ECT LITE? –  

April 13, 2022 – With nearly 8% of American adults (nearly 20 million people) living with depression, data suggests that medication and talk therapy are only effective in treating around two-thirds of depressive patients, underscoring a concerning gap of people left without relief. In clinical terms, this group of people who are unable to find sufficient benefit through medication is deemed “treatment-resistant”, leaving them feeling without answers or help. However, an alternative type of FDA-cleared treatment is on the rise.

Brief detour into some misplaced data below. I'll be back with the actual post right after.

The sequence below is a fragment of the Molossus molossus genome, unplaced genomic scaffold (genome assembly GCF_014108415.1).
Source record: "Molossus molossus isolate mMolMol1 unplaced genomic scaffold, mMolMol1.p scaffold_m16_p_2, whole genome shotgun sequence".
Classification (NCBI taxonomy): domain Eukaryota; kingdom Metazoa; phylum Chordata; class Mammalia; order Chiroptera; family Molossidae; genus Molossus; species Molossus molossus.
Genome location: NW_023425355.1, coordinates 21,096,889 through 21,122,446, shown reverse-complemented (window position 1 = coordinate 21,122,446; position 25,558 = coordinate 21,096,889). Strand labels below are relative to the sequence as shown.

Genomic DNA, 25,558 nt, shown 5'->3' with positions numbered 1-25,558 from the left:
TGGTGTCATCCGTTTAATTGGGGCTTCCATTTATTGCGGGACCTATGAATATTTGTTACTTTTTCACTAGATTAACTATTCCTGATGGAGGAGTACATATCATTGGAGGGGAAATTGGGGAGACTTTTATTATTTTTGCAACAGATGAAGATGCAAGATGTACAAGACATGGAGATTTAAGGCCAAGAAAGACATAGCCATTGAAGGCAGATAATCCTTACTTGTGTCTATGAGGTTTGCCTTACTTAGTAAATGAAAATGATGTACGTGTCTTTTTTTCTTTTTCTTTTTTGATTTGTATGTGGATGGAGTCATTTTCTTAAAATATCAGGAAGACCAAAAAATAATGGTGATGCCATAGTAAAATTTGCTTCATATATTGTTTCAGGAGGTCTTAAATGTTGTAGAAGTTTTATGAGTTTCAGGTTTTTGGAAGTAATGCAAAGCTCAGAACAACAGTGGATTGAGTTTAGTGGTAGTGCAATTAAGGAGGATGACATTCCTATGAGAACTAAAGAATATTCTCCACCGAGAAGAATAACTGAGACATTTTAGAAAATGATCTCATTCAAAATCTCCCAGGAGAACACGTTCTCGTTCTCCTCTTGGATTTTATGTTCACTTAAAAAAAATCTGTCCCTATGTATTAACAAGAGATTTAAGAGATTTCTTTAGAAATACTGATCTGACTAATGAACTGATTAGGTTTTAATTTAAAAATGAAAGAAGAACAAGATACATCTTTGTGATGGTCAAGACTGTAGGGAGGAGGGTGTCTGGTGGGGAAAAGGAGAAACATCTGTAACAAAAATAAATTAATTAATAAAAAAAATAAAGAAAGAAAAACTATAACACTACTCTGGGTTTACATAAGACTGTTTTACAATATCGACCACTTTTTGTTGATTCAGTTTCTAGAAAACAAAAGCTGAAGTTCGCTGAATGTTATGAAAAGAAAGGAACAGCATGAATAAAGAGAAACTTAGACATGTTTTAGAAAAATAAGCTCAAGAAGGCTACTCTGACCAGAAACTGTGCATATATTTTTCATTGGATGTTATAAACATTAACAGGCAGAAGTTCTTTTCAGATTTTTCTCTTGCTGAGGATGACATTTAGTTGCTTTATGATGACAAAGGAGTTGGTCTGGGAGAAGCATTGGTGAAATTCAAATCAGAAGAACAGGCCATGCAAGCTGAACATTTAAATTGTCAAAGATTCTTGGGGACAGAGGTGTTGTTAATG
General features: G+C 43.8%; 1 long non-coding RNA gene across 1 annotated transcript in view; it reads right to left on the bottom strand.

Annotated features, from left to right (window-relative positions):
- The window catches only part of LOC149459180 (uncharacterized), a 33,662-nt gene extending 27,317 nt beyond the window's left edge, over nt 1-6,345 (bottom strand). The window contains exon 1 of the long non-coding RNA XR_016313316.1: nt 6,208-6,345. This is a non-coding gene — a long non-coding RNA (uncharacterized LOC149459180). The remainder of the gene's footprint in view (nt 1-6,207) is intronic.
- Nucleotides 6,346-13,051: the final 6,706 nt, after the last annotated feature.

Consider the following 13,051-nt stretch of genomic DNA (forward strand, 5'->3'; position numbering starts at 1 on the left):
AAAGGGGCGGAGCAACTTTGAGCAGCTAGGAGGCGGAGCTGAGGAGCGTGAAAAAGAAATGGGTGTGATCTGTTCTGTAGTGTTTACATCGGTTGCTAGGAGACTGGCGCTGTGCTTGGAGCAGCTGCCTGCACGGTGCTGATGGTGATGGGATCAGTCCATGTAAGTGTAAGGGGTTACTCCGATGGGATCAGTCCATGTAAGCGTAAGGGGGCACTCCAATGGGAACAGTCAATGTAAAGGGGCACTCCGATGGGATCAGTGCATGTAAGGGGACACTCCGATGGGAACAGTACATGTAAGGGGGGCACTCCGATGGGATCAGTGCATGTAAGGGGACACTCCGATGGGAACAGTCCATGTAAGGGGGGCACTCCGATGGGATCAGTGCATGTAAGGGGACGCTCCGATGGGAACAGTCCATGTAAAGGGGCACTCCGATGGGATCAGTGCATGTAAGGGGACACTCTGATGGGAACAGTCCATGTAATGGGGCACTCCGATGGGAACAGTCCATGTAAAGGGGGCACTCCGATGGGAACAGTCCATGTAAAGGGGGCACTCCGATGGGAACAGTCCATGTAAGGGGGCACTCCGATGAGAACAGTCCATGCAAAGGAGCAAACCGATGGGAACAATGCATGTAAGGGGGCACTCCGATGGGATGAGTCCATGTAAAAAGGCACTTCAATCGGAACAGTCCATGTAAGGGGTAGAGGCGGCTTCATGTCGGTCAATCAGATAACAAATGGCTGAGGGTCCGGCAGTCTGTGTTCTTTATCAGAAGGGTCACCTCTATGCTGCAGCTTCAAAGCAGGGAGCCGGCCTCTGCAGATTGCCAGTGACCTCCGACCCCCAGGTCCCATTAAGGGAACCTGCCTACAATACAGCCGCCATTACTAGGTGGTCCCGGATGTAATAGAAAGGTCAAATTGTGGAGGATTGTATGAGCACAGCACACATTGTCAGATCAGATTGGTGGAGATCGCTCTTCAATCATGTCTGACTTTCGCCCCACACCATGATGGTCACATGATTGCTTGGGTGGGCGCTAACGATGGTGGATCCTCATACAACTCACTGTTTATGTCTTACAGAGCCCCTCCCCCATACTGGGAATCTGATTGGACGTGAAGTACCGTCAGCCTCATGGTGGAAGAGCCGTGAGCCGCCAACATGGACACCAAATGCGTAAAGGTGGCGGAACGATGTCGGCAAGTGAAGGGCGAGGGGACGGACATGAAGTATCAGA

Transcranial magnetic stimulation, or “TMS”, is a non-invasive method of brain stimulation that relies on electromagnetic induction using an insulated coil placed over the scalp, focused on an area of the brain thought to play a role in mood regulation. The coil generates brief magnetic pulses, which pass easily and painlessly through the skull and into the brain. The pulses generated are of the same type and strength as those generated by magnetic resonance imaging (MRI) machines. The approach is gaining incredible traction and acceptance as an effective therapy for treatment-resistant depression due to its high efficacy and safety – in addition to patients experiencing no systemic side effects. The ongoing innovation surrounding new types of TMS continues to bring hope to millions of individuals living with mental illness, with a growing number of patients speaking out about the promising results, demonstrating an encouraging shift in the mental health industry.  While the concept of using magnetic pulses to stimulate the human brain and other parts of the body in an attempt to treat diseases can be traced back to more than 100 years ago, the first modern TMS device was introduced in 1985 by Dr. Anthony Barker. His device and studies proved the influence of magnetic stimulation on the motor cortex to alter the brain’s electrical signals with the use of magnetic fields. At present, devices for repetitive electromagnetic induction have been developed such that different parameters, including the ability to increase or decrease the excitability of cortical areas, can be modified to research neurological and psychological conditions. 

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